A gunman killed seven people and wounded an eighth in an overnight house-to-house rampage in a small Missouri town before apparently committing suicide, authorities said on Friday.
The victims were found in four homes in Tyrone, about 40 miles (64 kilometers) north of the Arkansas line.
The 36-year-old gunman was discovered in a neighboring county, dead of what appeared to be a self-inflicted gunshot wound, Missouri Highway Patrol Sgt. Jeff Kinder said.
Kinder gave no information on a motive for the shootings or whether the gunman and the victims were connected.
The names of the dead were being withheld until their relatives could be notified.
"This is a horrific tragedy, and our hearts go out to the victims of these senseless acts and their families," Gov. Jay Nixon said. He said crisis counseling will be made available to students and others.
The sheriff's office received a call about 10:15pm on Thursday from a young woman who said she had fled to a neighbor's home after hearing gunshots in her house, Kinder said.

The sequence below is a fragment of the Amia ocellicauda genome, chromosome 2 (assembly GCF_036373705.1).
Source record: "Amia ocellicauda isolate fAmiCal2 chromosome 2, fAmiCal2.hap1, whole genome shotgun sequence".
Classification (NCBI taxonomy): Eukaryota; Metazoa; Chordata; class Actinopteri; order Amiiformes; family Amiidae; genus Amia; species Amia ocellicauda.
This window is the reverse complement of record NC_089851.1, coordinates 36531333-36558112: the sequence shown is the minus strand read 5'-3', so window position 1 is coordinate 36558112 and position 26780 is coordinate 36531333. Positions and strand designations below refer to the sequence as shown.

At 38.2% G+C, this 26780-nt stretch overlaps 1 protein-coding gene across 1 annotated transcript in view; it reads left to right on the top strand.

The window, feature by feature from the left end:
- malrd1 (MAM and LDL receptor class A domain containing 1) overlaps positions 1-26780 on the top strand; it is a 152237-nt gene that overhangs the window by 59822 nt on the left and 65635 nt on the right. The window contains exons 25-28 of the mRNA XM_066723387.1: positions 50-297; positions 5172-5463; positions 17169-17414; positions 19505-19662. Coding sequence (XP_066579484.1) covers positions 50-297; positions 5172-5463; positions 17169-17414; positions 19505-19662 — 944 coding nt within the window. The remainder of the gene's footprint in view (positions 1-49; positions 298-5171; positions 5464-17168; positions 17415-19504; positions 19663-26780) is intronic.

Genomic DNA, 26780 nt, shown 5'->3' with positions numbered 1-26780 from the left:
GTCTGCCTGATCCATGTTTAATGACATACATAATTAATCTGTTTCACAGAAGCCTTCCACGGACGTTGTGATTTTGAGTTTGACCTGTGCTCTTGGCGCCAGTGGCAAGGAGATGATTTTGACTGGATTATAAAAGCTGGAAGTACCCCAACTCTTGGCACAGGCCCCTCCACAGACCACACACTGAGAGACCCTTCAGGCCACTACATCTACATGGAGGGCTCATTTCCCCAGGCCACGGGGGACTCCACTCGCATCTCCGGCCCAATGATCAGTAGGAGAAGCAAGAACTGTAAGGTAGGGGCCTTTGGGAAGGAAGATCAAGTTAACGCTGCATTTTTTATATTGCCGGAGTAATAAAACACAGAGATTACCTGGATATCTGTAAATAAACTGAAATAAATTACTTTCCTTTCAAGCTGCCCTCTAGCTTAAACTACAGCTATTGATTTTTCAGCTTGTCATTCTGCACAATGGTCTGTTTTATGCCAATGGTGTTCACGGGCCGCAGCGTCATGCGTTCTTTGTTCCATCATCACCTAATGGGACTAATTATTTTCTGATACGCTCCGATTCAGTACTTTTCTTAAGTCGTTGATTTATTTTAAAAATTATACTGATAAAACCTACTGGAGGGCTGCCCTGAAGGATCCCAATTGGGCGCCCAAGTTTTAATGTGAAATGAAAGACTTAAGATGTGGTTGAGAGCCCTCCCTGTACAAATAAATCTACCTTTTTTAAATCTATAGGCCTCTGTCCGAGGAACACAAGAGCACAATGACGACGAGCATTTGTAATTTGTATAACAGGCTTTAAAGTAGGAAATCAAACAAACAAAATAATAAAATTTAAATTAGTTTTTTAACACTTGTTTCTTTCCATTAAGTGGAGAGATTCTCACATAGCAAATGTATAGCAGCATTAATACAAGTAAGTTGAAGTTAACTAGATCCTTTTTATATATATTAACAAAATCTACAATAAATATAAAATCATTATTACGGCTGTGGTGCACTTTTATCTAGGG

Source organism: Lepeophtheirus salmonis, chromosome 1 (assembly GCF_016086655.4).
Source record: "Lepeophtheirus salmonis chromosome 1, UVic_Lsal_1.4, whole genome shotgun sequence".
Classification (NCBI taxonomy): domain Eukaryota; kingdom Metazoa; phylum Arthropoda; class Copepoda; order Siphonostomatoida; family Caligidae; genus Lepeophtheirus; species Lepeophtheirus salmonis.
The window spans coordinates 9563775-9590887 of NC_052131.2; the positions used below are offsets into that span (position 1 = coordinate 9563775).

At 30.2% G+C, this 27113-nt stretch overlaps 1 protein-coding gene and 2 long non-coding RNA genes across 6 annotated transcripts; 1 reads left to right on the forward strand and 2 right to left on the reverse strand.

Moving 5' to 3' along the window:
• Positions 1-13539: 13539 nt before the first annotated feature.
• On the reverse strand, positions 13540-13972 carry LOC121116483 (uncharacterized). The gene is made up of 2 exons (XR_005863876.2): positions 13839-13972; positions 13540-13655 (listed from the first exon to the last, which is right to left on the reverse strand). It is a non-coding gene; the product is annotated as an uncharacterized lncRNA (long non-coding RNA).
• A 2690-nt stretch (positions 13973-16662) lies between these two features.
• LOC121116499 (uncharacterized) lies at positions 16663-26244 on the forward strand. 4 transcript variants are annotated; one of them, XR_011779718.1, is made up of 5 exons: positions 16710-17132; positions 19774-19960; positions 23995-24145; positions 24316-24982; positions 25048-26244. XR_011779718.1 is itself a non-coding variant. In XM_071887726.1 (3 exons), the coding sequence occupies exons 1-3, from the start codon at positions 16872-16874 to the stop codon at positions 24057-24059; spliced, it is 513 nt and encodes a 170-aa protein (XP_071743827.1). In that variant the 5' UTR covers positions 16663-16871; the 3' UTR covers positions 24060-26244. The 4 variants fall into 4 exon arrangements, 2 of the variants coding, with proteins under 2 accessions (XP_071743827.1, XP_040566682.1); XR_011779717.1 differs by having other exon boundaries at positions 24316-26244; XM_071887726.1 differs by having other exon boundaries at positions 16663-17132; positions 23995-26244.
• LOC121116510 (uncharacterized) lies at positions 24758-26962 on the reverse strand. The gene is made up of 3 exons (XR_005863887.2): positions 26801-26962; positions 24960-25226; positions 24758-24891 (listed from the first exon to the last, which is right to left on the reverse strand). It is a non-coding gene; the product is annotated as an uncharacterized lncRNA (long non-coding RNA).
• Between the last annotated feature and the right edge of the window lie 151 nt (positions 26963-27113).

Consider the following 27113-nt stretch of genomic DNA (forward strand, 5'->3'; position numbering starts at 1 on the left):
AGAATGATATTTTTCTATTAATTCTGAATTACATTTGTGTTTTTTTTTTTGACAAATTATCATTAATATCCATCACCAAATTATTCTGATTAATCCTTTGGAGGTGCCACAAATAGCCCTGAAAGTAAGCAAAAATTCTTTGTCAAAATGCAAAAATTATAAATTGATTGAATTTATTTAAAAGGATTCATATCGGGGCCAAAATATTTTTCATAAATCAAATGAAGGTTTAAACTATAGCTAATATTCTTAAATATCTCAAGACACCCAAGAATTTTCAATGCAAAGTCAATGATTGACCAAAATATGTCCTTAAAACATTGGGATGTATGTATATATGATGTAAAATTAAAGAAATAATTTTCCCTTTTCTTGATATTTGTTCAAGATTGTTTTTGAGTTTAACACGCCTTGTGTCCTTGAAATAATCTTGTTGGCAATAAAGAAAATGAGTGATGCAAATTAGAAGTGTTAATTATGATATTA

When officers arrived, they found two people dead. Officers later found five more people dead and one wounded in three other homes. The wounded person was taken to a hospital; the victim's condition was not disclosed.
The body of an older woman was found in another home, but she appeared to have died of natural causes, Kinder said, adding, "We're not calling her a victim at this time."
Tyrone is in largely rural Texas County, where the scenic rivers and woods draw canoeists, trout fishermen and deer hunters. The area has seen an exodus of shoe and garment factories over the decades, along with a drop in dairy and poultry farms, County Clerk Don Troutman said.
Troutman described Tyrone as little more than a pocket of houses. A couple of general stores are long gone, and the one-room schoolhouse has been converted to a community building, he said. "There's not even a stop sign there," said Troutman, a lifelong Texas County resident who has been clerk for 36 years.
He said of the bloodshed: "We've never had anything of this magnitude before. It's a shock." Scott Dill, superintendent of the school district that serves Tyrone, called the area "bucolic" and beautiful, and added, "We are holding our breath as a community to find out specifics." "We want to help people make sense of this tragedy," he said.